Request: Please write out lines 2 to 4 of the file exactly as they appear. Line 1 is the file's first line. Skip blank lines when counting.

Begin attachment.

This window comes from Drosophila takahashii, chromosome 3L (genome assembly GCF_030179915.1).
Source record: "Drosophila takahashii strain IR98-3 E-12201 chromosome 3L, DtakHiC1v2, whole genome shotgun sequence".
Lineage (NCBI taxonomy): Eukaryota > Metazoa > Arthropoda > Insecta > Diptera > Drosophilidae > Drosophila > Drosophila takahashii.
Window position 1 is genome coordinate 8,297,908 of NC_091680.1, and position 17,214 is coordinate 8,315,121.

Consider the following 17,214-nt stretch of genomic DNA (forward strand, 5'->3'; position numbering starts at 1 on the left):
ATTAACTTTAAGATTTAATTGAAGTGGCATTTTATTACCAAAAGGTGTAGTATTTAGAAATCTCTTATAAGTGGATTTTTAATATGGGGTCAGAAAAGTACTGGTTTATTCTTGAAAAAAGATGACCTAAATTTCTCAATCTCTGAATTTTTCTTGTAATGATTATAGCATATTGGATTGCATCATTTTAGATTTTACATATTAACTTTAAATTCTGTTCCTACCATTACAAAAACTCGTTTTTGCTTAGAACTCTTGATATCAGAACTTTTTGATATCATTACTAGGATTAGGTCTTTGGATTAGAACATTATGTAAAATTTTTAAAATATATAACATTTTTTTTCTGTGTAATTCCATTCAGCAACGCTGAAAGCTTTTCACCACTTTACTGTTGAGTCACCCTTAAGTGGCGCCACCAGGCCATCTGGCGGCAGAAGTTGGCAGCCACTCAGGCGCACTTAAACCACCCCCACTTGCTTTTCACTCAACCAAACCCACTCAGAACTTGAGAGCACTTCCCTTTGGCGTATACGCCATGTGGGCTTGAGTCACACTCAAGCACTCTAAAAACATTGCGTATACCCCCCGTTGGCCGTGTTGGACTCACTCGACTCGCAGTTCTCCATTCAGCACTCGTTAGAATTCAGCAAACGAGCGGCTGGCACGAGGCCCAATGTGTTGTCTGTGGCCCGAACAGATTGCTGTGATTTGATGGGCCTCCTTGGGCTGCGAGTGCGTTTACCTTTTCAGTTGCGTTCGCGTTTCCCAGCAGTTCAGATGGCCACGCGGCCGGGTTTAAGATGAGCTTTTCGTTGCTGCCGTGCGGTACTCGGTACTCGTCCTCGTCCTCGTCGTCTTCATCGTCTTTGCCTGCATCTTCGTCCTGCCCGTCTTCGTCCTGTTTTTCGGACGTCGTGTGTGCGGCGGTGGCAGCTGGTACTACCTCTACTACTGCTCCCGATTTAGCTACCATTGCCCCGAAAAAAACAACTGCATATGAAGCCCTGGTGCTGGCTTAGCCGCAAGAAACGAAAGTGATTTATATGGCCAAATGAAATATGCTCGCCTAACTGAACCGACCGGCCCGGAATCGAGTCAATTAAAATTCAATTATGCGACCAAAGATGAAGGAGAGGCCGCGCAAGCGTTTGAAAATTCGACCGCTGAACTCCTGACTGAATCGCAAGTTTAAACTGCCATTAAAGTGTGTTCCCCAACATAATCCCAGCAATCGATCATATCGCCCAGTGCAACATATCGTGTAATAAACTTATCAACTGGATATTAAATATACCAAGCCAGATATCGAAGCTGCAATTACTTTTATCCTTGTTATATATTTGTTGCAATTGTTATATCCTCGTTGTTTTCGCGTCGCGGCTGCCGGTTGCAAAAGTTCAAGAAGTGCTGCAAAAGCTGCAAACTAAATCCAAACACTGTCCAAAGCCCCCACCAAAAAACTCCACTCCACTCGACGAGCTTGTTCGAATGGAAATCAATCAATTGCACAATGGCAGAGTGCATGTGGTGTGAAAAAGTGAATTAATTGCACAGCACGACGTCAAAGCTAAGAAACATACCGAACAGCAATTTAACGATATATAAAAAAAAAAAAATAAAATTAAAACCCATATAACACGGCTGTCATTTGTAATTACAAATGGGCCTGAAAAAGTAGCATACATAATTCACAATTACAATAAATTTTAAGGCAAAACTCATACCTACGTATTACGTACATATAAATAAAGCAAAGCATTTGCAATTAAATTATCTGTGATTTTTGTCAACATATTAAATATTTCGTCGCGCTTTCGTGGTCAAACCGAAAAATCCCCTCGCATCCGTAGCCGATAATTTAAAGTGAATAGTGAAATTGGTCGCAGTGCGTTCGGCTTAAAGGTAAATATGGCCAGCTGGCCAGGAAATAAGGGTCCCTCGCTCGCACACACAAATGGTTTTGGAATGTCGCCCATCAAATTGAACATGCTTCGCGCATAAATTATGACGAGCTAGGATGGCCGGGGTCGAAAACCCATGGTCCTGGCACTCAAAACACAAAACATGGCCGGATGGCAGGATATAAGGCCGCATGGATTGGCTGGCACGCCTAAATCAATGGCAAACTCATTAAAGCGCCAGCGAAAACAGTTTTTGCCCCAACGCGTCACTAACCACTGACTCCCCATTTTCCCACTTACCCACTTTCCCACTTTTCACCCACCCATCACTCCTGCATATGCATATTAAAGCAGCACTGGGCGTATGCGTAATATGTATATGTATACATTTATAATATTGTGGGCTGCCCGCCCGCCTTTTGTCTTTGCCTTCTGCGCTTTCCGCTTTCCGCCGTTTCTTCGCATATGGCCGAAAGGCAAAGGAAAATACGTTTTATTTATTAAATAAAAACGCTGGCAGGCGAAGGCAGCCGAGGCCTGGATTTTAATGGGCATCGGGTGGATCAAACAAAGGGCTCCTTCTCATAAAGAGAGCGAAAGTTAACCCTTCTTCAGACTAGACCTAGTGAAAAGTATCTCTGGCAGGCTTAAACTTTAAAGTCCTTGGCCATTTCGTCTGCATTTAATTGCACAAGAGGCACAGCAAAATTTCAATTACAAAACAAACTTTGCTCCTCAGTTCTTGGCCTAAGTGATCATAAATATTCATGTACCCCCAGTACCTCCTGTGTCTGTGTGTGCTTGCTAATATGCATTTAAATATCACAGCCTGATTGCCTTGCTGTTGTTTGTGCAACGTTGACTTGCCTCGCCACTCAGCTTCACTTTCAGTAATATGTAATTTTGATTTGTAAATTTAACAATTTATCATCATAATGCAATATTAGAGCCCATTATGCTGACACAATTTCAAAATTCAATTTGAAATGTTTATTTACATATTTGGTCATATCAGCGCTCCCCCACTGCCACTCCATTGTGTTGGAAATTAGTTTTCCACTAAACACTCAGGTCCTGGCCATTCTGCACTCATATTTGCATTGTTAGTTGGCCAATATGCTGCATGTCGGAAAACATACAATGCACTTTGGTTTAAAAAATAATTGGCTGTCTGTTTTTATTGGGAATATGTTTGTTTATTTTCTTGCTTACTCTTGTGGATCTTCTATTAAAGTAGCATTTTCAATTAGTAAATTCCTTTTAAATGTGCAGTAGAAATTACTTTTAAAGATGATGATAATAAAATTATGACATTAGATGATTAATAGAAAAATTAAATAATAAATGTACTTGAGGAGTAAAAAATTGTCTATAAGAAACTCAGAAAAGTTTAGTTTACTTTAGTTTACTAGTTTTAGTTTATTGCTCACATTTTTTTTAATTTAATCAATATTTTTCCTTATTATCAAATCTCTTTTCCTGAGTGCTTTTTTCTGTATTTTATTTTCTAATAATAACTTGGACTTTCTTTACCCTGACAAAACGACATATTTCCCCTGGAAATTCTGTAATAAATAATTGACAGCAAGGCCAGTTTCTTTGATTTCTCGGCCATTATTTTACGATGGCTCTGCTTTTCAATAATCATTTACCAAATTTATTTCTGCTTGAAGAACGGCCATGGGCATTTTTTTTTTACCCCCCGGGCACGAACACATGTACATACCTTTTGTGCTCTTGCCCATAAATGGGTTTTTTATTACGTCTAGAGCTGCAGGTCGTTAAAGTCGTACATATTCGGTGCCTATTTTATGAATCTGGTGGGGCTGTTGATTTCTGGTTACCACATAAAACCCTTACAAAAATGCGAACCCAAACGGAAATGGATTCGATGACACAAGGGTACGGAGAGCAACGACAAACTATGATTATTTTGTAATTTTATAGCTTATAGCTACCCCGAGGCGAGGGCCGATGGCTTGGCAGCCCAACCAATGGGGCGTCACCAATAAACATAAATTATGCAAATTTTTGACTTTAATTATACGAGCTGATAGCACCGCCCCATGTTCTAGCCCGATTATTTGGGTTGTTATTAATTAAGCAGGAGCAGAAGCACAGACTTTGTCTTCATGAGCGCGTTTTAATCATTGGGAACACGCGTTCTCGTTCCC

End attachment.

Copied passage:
Source record: "Drosophila takahashii strain IR98-3 E-12201 chromosome 3L, DtakHiC1v2, whole genome shotgun sequence".
Lineage (NCBI taxonomy): Eukaryota > Metazoa > Arthropoda > Insecta > Diptera > Drosophilidae > Drosophila > Drosophila takahashii.
Window position 1 is genome coordinate 8,297,908 of NC_091680.1, and position 17,214 is coordinate 8,315,121.